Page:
April 26, Rob Flaks, WMDT
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MARYLAND – The Moore administration is seeking a federal disaster designation from the Federal Government for the Chesapeake Bay in an effort to help get federal dollars to solve the problem of invasive blue catfish running rampant in the bay.
“Federal funds could be used for helping to offset costs caused by that USDA regulation helping to invest for creating infrastructure for processing fish which would help producers aggregate the fish and to process more on a daily basis as well increase the market beyond our local region,” said Chesapeake Bay Foundation Executive Director Allison Colden.
Colden says the extra costs for catfish processing stem from a USDA decision that requires an inspector to be on sight for all catfish processing, a requirement no other form of seafood or fishing faces in the US.
She tells us the requirements were added as a way to protect catfish production in the US South from foreign imports in 2008 but today are hamstringing efforts to ramp up the catfishing industry.
“It’s had this unintended consequence of additional burdens on the bay processors and making hard for them to process wild caught locally sourced invasive catfish,” Colden said.
Director of the Delmarva Fisheries Association Captain Robert Newberry says the USDA regulations have hurt watermen but he doesn’t fully agree with a disaster deceleration either.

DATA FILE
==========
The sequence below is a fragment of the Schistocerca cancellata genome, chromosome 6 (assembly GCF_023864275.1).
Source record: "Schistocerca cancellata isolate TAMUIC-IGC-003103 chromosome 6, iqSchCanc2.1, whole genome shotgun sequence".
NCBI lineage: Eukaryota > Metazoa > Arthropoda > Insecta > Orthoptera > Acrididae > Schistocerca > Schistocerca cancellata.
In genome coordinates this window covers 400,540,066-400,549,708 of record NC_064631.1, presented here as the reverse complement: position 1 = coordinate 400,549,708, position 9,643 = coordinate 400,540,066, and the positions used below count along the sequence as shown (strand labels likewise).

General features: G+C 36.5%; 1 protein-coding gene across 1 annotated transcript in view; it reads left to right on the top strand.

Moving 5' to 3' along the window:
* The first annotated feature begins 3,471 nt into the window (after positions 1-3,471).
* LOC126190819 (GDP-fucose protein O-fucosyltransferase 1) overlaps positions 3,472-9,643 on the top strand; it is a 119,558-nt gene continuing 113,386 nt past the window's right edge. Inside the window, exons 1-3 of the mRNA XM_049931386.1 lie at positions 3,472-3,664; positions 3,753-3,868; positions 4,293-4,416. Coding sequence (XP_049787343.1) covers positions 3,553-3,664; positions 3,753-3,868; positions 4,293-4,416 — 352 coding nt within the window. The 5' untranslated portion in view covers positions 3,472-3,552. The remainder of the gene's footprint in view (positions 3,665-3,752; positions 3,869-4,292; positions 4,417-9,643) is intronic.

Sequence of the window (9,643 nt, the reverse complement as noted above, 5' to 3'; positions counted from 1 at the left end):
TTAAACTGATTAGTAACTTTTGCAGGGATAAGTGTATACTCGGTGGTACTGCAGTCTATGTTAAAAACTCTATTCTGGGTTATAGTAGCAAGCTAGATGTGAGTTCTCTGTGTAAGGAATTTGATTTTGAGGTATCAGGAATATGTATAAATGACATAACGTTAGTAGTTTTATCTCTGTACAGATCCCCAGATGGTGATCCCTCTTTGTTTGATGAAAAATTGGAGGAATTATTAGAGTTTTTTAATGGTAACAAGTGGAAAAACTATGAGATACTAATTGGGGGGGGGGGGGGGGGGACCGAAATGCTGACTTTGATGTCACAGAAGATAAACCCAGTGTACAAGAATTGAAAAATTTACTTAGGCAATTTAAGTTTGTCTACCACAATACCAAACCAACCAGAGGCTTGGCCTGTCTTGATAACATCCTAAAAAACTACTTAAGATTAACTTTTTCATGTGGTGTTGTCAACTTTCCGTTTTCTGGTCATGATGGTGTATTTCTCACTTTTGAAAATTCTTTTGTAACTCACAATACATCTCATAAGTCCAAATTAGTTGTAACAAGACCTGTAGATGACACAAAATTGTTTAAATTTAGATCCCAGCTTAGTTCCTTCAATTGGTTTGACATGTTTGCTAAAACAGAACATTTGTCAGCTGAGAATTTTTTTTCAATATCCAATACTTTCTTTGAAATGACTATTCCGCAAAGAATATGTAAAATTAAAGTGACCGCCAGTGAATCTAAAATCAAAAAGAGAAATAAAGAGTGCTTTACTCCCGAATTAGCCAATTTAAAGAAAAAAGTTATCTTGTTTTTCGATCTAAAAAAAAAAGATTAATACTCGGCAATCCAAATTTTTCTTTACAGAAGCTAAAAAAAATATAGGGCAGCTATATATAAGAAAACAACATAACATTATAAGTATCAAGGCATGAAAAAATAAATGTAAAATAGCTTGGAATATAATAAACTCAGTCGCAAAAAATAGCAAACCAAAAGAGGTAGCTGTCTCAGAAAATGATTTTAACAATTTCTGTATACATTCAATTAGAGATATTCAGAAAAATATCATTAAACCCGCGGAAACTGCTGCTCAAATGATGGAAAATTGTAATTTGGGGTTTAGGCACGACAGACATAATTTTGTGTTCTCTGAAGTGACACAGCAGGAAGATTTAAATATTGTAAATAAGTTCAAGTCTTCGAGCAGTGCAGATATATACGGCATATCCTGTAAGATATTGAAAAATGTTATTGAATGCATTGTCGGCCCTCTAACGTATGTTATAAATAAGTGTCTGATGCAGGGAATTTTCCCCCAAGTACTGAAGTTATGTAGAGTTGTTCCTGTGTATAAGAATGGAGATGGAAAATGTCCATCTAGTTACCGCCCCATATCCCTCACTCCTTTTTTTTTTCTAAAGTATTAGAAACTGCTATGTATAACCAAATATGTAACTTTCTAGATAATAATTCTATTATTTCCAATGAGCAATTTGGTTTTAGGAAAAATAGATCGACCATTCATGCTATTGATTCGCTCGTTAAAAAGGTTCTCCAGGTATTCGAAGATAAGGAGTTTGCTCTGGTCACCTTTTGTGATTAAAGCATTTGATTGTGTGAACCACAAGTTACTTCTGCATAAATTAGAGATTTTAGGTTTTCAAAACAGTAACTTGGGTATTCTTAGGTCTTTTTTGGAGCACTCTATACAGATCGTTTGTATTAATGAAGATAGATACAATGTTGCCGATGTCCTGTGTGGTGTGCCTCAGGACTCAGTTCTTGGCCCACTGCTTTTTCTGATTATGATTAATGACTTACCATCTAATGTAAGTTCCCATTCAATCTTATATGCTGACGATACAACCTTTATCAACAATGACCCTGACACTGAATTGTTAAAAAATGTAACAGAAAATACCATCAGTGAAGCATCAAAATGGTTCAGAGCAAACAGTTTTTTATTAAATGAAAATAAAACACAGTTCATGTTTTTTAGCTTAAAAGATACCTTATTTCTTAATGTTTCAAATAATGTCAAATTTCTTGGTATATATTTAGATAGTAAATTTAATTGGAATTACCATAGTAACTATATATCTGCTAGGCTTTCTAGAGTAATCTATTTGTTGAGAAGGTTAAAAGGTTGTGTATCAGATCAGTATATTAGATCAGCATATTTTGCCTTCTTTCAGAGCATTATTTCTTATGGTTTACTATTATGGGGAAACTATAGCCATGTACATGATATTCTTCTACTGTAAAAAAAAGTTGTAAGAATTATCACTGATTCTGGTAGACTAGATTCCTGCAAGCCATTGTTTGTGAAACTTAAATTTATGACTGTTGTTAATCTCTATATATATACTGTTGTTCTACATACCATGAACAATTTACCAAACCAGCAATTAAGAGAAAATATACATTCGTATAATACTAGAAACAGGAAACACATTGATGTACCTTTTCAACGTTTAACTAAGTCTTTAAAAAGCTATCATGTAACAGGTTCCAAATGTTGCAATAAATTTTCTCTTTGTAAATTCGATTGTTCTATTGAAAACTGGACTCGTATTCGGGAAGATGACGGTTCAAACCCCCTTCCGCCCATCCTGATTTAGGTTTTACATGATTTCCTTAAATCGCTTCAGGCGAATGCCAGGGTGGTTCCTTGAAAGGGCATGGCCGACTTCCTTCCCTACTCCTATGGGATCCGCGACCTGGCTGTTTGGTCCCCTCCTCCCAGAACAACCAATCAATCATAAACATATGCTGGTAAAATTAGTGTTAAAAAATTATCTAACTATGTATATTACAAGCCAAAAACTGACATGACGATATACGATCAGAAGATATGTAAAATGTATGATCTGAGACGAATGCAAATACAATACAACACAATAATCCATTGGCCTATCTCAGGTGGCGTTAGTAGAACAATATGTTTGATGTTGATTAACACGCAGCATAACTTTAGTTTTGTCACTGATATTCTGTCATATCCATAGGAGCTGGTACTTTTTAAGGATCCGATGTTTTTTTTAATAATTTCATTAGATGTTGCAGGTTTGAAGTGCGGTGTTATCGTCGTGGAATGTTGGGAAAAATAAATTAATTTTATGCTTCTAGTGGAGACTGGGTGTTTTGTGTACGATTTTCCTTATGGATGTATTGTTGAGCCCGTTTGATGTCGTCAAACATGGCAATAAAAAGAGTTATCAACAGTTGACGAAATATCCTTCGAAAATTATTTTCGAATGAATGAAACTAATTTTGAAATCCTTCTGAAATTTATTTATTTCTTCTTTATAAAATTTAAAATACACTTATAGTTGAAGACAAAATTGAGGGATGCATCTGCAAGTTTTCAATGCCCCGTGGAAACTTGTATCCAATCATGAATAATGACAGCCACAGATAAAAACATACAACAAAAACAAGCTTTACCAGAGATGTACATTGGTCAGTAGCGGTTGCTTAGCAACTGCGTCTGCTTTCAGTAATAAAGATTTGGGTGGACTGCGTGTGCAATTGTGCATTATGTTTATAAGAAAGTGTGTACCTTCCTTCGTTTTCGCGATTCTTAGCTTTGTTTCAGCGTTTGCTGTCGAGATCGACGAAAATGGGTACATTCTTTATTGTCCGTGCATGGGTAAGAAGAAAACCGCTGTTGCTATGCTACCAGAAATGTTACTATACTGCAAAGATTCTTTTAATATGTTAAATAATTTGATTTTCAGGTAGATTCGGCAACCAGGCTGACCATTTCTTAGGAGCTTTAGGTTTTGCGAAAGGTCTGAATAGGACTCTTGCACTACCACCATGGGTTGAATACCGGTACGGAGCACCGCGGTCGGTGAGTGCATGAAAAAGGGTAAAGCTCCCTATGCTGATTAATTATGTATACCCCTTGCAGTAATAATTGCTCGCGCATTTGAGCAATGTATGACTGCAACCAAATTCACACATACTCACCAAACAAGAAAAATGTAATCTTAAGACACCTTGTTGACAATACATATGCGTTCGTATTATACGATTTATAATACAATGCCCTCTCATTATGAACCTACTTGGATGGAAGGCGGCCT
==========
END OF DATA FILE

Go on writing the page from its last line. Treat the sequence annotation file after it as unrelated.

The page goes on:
“The possibility with them declaring it a disaster is it comes with more regulation coming on striped bass, crabs, eels, everything else because that’s what they are saying the catfish are affecting,” Newberry said, adding that “I don’t think the fishery has to be declared a disaster to curtail these blue catfish, we understand [The declaration funding] is a good move we don’t think the declaration is a good process and as far as the inspectors it’s simple they just gotta go,” he said.
The current disaster application is still being processed by the National Oceanic and Atmospheric Administration, on what the final federal dollar amount could be.
A similar deceleration issued in 2008 at the request of the O’Malley administration resulted in 30 million dollars in federal funding.
Both the DFA and CBF say they hope to see the funds used to increase the scale of processing and marketing push for the catfish in local restaurants on Delmarva and nationwide.